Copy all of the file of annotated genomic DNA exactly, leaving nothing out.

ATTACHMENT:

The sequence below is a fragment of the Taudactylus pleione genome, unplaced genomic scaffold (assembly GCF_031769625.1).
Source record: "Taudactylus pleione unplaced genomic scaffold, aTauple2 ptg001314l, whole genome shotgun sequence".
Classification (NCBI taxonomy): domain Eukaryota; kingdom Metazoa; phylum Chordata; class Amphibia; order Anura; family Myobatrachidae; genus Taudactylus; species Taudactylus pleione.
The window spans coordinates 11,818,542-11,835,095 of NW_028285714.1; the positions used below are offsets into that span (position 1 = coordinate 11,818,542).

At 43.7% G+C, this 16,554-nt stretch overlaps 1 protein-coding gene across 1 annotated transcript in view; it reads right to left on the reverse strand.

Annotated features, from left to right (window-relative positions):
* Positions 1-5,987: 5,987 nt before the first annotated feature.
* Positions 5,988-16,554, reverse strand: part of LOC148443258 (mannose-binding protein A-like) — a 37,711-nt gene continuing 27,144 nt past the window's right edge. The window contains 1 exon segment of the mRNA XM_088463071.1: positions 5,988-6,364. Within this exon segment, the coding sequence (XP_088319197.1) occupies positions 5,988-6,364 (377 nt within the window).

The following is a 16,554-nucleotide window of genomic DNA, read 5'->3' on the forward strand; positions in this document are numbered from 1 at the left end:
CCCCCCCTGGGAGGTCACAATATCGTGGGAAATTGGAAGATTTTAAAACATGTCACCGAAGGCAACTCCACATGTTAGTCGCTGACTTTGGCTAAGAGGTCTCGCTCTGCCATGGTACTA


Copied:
The sequence below is a fragment of the Taudactylus pleione genome, unplaced genomic scaffold (assembly GCF_031769625.1).
Source record: "Taudactylus pleione unplaced genomic scaffold, aTauple2 ptg001314l, whole genome shotgun sequence".
Classification (NCBI taxonomy): domain Eukaryota; kingdom Metazoa; phylum Chordata; class Amphibia; order Anura; family Myobatrachidae; genus Taudactylus; species Taudactylus pleione.
The window spans coordinates 11,818,542-11,835,095 of NW_028285714.1; the positions used below are offsets into that span (position 1 = coordinate 11,818,542).

At 43.7% G+C, this 16,554-nt stretch overlaps 1 protein-coding gene across 1 annotated transcript in view; it reads right to left on the reverse strand.

Annotated features, from left to right (window-relative positions):
* Positions 1-5,987: 5,987 nt before the first annotated feature.
* Positions 5,988-16,554, reverse strand: part of LOC148443258 (mannose-binding protein A-like) — a 37,711-nt gene continuing 27,144 nt past the window's right edge. The window contains 1 exon segment of the mRNA XM_088463071.1: positions 5,988-6,364. Within this exon segment, the coding sequence (XP_088319197.1) occupies positions 5,988-6,364 (377 nt within the window).

The following is a 16,554-nucleotide window of genomic DNA, read 5'->3' on the forward strand; positions in this document are numbered from 1 at the left end:
CCCCCCCTGGGAGGTCACAATATCGTGGGAAATTGGAAGATTTTAAAACATGTCACCGAAGGCAACTCCACATGTTAGTCGCTGACTTTGGCTAAGAGGTCTCGCTCTGCCATGGTACTA